FEC Sued, Accuses NRA Giving Trump Campaign 9,259 Times Legal Limit

Canary. Photo by 4028mdk09.

[h/t to IThinkAlot for this catch]

“The Federal Election Commission (FEC) was sued in federal court on Tuesday for allegedly failing to enforce campaign finance laws against the National Rifle Association (NRA).”

Raw Story via BuzzFeed’s court and justice reporter Zoe Tillman reports the lawsuit alleges the “NRA and candidates each hired shell entities that were actually the same company, and that this is the type of “coordinated communication” subject to campaign finance limits.”

According to CNN, the lawsuit filed in US District Court for the District of Columbia was filed by ‘Giffords’, “a gun-control group run by former Arizona congresswoman and gun-violence survivor Gabby Giffords and the “nonpartisan Campaign Legal Center Action” and alleges “that the FEC has missed a 120-day deadline to act on four complaints brought by the groups.”

The groups are suing the FEC “for allegedly allowing the NRA to violate campaign finance law — including to help Donald Trump,” mentioning the word “”Trump” thirty-five times.”

“The lawsuit also named Sen. Thom Tillis (R-NC), Sen. Cory Gardner (R-CO), Sen. Tom Cotton (R-AR), Sen. Ron Johnson (R-WI), Sen. Josh Hawley (R-MO) and Montana state auditor Matt Rosendale, who unsuccessfully ran for U.S. Senate in 2018.”

“Plaintiff’s complaints demonstrate that the National Rifle Association (“NRA”) violated the Federal Election Campaign Act by using a complex network of shell corporations to unlawfully coordinate expenditures with the campaigns of at least seven candidates for federal office, thereby making millions of dollars of illegal, unreported, and excessive in-kind contributions, including up to $25 million in illegal contributions to now President Donald J. Trump,” the lawsuit charged.

The lawsuit attempted to explain the scale of the alleged campaign finance violation.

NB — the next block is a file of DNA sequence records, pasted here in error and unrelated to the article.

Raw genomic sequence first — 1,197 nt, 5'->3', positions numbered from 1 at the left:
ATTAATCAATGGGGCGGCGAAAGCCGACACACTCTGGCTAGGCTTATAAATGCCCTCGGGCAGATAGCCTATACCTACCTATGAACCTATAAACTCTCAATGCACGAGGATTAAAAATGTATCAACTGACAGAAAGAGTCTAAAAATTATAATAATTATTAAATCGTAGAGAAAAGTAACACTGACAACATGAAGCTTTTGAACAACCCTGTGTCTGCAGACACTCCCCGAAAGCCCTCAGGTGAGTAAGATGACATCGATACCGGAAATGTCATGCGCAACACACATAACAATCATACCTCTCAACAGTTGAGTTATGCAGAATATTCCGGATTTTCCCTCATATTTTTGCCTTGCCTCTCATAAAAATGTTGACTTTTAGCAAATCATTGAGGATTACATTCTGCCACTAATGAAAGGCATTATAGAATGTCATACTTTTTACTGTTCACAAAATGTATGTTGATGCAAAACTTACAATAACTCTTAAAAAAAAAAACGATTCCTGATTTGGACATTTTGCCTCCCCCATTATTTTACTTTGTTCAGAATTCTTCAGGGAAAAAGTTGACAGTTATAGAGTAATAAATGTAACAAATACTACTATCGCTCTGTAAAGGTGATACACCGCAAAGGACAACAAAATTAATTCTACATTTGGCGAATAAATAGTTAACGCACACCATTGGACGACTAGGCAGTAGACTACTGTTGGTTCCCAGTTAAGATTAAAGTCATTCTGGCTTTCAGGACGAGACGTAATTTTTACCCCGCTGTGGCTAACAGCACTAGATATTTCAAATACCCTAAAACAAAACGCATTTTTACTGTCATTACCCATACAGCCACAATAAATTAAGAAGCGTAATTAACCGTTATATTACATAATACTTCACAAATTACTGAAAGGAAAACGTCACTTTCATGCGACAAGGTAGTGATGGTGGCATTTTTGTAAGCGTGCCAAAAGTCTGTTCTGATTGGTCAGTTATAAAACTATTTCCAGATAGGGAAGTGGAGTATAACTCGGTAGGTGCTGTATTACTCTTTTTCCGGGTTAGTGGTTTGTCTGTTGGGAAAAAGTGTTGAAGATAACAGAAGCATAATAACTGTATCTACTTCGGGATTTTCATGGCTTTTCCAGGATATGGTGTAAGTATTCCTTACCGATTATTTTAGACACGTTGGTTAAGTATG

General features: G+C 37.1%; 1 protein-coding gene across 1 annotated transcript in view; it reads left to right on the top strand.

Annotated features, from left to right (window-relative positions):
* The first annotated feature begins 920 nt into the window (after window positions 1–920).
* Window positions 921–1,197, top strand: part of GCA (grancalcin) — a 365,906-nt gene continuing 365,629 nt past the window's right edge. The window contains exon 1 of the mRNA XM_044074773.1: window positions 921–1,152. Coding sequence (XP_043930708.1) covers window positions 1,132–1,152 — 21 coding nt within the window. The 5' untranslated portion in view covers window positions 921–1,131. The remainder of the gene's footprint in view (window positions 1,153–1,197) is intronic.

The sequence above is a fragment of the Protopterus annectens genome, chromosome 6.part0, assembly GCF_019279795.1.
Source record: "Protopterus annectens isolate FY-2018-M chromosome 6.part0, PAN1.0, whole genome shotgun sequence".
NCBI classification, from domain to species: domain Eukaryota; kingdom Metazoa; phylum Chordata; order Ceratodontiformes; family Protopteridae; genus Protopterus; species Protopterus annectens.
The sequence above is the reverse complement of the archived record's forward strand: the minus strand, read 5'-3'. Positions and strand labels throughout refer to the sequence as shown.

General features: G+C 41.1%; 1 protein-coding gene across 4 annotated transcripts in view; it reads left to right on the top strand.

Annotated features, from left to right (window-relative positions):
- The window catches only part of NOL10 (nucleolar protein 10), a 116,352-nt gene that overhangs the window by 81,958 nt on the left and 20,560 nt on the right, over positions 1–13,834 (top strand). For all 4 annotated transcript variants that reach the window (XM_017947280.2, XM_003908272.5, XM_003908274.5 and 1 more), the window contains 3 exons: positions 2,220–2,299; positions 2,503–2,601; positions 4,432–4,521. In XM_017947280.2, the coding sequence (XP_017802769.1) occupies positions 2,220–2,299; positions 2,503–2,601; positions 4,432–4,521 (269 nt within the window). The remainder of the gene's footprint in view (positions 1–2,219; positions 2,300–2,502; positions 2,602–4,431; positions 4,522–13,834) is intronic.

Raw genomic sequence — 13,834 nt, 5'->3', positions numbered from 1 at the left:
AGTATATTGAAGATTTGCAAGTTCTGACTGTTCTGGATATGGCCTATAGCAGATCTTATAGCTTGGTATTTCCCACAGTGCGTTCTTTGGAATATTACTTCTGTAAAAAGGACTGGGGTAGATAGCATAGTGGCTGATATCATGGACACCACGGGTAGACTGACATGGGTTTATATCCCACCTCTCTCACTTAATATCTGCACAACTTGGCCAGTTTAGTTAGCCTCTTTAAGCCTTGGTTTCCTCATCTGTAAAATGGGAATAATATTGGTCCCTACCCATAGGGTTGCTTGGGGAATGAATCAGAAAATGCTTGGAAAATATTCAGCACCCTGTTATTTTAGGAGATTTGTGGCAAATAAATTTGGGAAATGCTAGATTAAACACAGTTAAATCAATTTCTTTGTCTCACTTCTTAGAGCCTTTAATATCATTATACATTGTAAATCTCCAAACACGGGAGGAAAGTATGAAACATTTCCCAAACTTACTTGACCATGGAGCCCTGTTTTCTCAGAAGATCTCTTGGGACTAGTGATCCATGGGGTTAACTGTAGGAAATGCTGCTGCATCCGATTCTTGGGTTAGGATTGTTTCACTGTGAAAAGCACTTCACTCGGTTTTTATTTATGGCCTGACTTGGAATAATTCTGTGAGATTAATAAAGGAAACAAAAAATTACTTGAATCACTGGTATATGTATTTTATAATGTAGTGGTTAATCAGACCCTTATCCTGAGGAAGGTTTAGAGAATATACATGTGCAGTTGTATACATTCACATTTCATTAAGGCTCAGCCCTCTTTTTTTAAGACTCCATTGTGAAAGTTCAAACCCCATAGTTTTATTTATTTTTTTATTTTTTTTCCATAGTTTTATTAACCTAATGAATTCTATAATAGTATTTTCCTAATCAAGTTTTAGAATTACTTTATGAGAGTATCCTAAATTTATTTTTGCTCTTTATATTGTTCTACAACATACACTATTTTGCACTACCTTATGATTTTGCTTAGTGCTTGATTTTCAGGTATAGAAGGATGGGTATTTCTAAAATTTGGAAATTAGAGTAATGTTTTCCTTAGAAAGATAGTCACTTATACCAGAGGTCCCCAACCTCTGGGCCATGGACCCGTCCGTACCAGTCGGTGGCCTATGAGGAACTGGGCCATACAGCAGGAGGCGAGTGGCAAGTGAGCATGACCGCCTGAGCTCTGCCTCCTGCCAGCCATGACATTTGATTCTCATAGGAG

“The illegal contributions to the Trump campaign alone are up to 9,259 times the limit set by Congress. Yet the Commission has taken no action on Plaintiff’s complaints,” the lawsuit said. “In light of this unlawful and unreasonable delay, Plaintiff files this action to compel the FEC to comply with its statutory duty to act.”

The lawsuit alleges “a ‘shell company’ was created to bypass campaign finance laws.”

Open Secrets reported that in 2016, the NRA spent $50.2 million on Trump and six Republican candidates “or 96 percent of its total outside spending, into these races, and lost only one – ” the seat left open by Harry Reid.

But it is the spending on Trump’s campaign that has drawn the most “intense scrutiny” “according to a tally by the nonpartisan Center for Responsive Politics” that added up to more then $30 million directed towards the Trump campaign, alleging “a “complicated scheme to coordinate its spending” with candidates “while taking steps to conceal its coordination.””

The disclosures that television stations file with the Federal Communications Commission show that four individuals who placed pro-Trump ads for the NRA’s political arm also placed ads for Trump’s presidential campaign, the lawsuit said.

The individuals worked for either Red Eagle Media, which placed NRA-related ads, or American Media & Advocacy Group, which handled the Trump campaign’s ads. Both firms share an Alexandria, Virginia, address and are affiliated with a third company, National Media Research, Planning and Placement, according to the lawsuit.